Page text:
[0155] As explained above, a device of the invention can locally deliver, and controllably release from about 0.5 mg/day to about 5.0 mg/day of oxybutynin for up to twenty-eight days, or as needed. Preferred dosages are about 0.5 mg/day, about 1.0 mg/day and about 5.0 mg/day for up to twenty-eight days. All three dosages make use of a pharmaceutical composition comprising about 60% by weight oxybutynin and about 40% by weight silicone excipient. To determine the dosage for a particular duration, the amount of pharmaceutical composition placed into the bores of the rings was varied. For example, to make a 0.5 mg/day ring or segment, approximately 55-57 mg of pharmaceutical composition was added to the insert. This 55-57 mg of pharmaceutical composition results in approximately 32-35 mg oxybutynin available for local delivery. Similarly, to prepare a 1.0 mg/day ring or segment thereof, approximately 120-125 mg of the pharmaceutical composition is required to make about 72-75 mg oxybutynin available for local delivery. This amount of pharmaceutical composition fills about ¾ of the volume of a bore in the ring, wherein the bore has a diameter of about 3.2 mm, and a length of about 1.65 cm. In order for a ring or segment thereof to locally deliver and controllably release about 5.0 mg/day of oxybutynin, approximately 200-205 mg of pharmaceutical composition is required. This amount of pharmaceutical composition results in 120-123 mg oxybutynin available for delivery, and uses the entire volume of the bore.

[0156] As explained above, the required amounts of pharmaceutical composition in the bore to deliver a particular amount of oxybutynin is known, the volume of the bore the each particular amount of pharmaceutical composition occupies is known, and the concentration of oxybutynin in the pharmaceutical composition is known. With this information, rods of the pharmaceutical composition can be produced, and the amount of oxybutynin in a particular length of rod can be readily determined. As a result, once the rods are formed, a medical provider administering a device of the invention can merely cut a portion of the rod which has the correct amount of pharmaceutical composition, and insert that portion into the bore of the ring.

[0157] Numerous methods readily available to the skilled artisan can be used to form rods of a pharmaceutical composition comprising oxybutynin and an excipient. A particular method involves using polytetrafluoroethylene (PTFE) tubing having an inner diameter of 3.2 mm. Initially, slits are made in the PTFE tubing. These slits can be either parallel to the tubing, as schematically set forth in FIG. 10D, or perpendicular to the tubing, as schematically shown in FIG. 1E. Then, a pharmaceutical composition comprising about 60% by weight oxybutynin, and about 40% by weight tin catalyzed silicone polymer excipient is placed in the tubing. The tube's contents are then permitted to cure for about 24 hours at room temperature.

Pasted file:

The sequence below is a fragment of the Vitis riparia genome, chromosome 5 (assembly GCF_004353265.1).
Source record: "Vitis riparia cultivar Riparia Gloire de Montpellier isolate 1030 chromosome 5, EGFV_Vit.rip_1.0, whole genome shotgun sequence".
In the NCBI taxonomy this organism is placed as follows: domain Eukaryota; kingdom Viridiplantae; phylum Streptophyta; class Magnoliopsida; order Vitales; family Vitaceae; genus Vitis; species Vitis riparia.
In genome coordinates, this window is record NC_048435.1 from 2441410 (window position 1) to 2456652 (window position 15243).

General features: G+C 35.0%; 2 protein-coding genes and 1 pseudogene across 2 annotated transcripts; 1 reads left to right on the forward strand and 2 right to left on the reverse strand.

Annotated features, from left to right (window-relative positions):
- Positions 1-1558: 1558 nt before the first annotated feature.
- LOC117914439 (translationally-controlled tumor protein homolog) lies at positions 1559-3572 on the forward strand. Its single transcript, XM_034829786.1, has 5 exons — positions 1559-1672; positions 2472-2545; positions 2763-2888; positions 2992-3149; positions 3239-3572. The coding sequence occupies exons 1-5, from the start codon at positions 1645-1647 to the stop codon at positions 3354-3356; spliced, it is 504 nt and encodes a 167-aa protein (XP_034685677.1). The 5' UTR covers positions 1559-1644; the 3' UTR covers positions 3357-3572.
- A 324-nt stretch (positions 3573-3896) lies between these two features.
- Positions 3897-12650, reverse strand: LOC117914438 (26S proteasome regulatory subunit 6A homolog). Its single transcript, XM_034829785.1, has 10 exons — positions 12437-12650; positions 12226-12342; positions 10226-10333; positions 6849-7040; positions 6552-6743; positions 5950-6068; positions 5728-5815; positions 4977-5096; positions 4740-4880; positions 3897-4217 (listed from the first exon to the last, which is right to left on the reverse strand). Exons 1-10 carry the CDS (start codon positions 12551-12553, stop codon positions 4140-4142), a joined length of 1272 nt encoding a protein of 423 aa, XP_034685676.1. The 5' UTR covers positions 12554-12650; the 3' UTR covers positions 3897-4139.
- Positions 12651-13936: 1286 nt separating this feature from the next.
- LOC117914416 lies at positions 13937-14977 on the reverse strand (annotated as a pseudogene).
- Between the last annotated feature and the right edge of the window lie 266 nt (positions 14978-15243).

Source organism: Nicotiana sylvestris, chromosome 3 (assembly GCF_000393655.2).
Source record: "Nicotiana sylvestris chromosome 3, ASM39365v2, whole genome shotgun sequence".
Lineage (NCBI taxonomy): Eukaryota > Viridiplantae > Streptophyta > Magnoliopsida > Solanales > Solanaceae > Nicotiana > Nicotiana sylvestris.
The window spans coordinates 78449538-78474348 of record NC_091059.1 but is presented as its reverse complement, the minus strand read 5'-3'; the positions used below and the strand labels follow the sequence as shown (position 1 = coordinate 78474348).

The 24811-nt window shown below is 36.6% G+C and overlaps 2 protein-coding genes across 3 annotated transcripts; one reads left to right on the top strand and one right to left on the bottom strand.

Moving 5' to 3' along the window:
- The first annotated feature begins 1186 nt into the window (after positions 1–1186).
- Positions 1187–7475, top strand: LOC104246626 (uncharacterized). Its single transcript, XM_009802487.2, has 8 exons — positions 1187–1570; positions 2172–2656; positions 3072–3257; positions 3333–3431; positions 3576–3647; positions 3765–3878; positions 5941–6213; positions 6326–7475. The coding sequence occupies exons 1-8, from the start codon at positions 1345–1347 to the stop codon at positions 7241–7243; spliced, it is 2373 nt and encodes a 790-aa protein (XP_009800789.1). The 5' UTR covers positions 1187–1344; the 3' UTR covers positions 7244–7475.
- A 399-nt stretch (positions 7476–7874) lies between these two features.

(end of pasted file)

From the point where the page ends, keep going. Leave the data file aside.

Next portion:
[0158] Once cured, the PTFE tubing is peeled off, leaving a rod of the pharmaceutical composition. The rods can be cut to a size which corresponds to the dosage to be delivered, and inserted into the bore of the ring. These rods can be prepared days, weeks or even months prior to their actual use.

Example 18 Animal Studies

[0159] The urinary bladder is a smooth muscle organ whose function is to collect and store urine at low intravesical pressure; then, periodically, to expel the urine via a highly coordinated sustained contraction through a relaxed urethra. Efficient emptying requires contraction of the bladder body smooth muscle elements coordinated with relaxation of the bladder neck and urethra (A, B). Continence, especially in women, depends upon the maintenance of tonic tension within the urethra and a stable detrusor muscle (C, D). Increases in bladder pressure such as those that occur in unstable bladders or hyperreflexia can result in incontinence (C, D).

[0160] Pharmacologically, the bladder can be separated into two parts, body and base. Both, responses to autonomic agonists and receptor distribution characterize this division (E). Muscarinic receptor density and contractile responses to cholinergic stimulation are greatest in the bladder body and weakest in the base. Similarly, α-adrenergic receptor density and relaxant response to stimulation are greatest in the body and weakest in the base; whereas-adrenergic receptor density and contractile responses to stimulation are greatest in the base and weakest in the body (E). Both unstable bladder contractions and hyperreflexia are mediated by cholinergic mechanisms, and thus the administration of agents that can both, relax the bladder and inhibit these cholinergic spikes would be of therapeutic benefit in the treatment of incontinence (C, D).

[0161] One agent that has proven to be clinically effective in the treatment of incontinence is oxybutynin (6-9). Oxybutynin relaxes the bladder by muscarinic inhibition and by direct relaxation of smooth muscle. Although the therapeutic effects of oxybutynin make it the most useful drug for inhibition of unstable bladder and bladder relaxation for more than 20 years [1,2], the side effects associated with oral medication can be uncomfortable and significantly influence the patients compliance. Oxybutynin has a short half-life and a low systemic bioavailability after oral administration because of extensive first-pass metabolism, which also causes typical plasma concentration-time profile peaks and troughs. The duration of symptom relief often is not satisfying. This combination of side-effects under peak plasma concentrations and short symptom relief can cause the discontinuance of treatment